Does this discussion need to interest the „normal user“ at all? And if so, what can and must he do himself?

Office 365 as a range of online applications

Office 365, a Microsoft product, offers access to a whole range of web applications, from Outlook to Excel to OneDrive. They are available to the user online. The market share of Office 365 is high and has been growing for years. It’s no wonder that data protection issues surrounding Office 365 are attracting a great deal of attention.

Criticism from data protection authorities

In recent times, it has been reported here and there that Office 365 violates data protection and should soon no longer be used. To put it bluntly, this is of course not true. The supervisory authorities have not announced that they will ban the use of Office 365. Rather, they have determined by a narrow majority (i.e., not unanimously) that it is not currently possible to use Office 365 in a way that complies with data protection requirements.
This statement is something of an interim message. At the moment, negotiations are underway between the supervisory authorities and Microsoft. In the process, the issues that have arisen will be discussed. This will certainly take some time. We will hear about the results sooner or later.

Unproblematic use of data

The regulators have raised some issues that are quite interesting. The main one is the contract between Microsoft and the companies or administrations that use Office 365. There, it is regulated what Microsoft uses the personal data that is transmitted by the users for.
One point is completely unproblematic: Microsoft uses this data to provide the agreed services. If Outlook is to function, for example, Microsoft must process the data required for this purpose. Sending an e-mail, for example, only works if the necessary e-mail address is available and is used to send the e-mail. There is no criticism of this.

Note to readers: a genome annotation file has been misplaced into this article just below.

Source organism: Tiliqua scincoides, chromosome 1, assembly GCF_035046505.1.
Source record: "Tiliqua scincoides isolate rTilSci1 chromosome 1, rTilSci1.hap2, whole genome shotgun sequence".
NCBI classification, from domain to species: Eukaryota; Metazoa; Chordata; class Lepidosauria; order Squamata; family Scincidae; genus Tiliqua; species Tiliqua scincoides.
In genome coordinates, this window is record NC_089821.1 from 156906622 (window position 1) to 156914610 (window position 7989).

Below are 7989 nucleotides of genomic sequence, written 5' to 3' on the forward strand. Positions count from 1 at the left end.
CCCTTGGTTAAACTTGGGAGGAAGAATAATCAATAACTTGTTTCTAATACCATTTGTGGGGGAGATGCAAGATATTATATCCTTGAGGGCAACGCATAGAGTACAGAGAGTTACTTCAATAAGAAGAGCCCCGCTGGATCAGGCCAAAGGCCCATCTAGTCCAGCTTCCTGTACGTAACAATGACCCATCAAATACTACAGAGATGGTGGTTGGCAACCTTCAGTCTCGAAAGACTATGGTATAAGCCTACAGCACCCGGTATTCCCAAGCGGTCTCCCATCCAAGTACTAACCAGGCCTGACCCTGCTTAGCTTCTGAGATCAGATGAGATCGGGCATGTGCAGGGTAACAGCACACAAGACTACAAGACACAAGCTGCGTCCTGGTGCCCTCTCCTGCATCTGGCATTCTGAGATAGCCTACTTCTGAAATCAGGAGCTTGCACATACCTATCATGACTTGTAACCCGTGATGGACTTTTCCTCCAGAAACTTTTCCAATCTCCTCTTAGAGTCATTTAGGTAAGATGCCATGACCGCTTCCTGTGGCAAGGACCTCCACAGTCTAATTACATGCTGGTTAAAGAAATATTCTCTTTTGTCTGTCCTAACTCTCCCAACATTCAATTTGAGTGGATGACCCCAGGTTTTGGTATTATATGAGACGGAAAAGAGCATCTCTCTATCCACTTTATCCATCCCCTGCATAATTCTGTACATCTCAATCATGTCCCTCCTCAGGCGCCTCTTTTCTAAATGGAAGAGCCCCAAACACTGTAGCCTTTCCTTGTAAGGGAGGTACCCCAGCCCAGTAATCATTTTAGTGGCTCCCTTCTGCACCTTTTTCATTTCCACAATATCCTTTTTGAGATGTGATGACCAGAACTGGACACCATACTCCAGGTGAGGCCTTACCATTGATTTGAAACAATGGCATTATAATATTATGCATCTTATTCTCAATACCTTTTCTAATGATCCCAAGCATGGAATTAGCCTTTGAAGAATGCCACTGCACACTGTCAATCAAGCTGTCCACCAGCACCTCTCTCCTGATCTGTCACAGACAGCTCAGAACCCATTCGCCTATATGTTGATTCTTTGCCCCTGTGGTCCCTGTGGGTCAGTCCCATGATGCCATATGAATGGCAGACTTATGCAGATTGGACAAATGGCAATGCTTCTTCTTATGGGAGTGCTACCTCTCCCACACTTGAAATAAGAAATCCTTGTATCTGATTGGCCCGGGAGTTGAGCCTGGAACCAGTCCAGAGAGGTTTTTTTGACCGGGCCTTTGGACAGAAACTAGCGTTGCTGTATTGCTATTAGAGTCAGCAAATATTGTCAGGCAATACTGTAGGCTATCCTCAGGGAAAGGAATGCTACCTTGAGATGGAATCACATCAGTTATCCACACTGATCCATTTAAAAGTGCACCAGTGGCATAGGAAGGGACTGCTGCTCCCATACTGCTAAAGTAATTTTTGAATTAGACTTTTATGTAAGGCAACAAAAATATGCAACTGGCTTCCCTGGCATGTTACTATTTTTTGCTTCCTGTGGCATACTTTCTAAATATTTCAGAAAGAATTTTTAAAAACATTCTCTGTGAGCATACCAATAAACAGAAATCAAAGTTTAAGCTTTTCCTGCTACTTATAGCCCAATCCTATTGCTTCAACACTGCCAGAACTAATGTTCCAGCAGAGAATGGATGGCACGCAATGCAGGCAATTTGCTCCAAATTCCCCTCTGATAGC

Use of data for „business activities

It gets more difficult because, according to the contract, Microsoft may also use data for „legitimate business activities of Microsoft“. This wording is quite general. Therefore, the question arises whether companies that use Office 365 are allowed to provide Microsoft with data for this purpose. In some respects, the answer is clearly yes. This applies, for example, to the billing of services that Microsoft provides. In other respects, it is not so clear. For example, the fight against fraud and cybercrime is certainly an important matter. Here, however, it is debatable which data is actually required for this purpose and may therefore be transferred to Microsoft.

Field for experts

These few examples show that this is a question for data protection experts. How precise must contractual provisions be? What technical security measures must Micro-soft have in place? All of this is important. For the normal user of Office 365 in the office, however, it is not worth dealing with this. It would only be different if he wants to delve deeply into questions of data protection out of private passion.

Ask questions of yourself!

So is it enough to sit back quietly and simply use Office 365 without giving it much thought? That would be too simplistic again. Instead, the normal user in the office should take a moment to think about everything he or she does with Office 365. Normally, that’s an astonishing amount. We’ve already talked about mails. But some thoughts about what is in Excel spreadsheets could also be useful.

Observe the employer’s requirements!

Based on the question „What am I actually doing here?“, the user should then consider whether he or she is adhering to the specifications of the company where he or she works. Has the Excel spreadsheet perhaps been extended by one or the other column because that seemed so practical? Or did the company deliberately not include such a column?

See your own responsibility!

These are questions that do not concern Microsoft. One should never forget that Office 365 is only a tool. As long as it is not used, it does not store any data and does not pass any on. If it stores and passes on data, then the user has triggered this. The user is responsible for this, not Microsoft.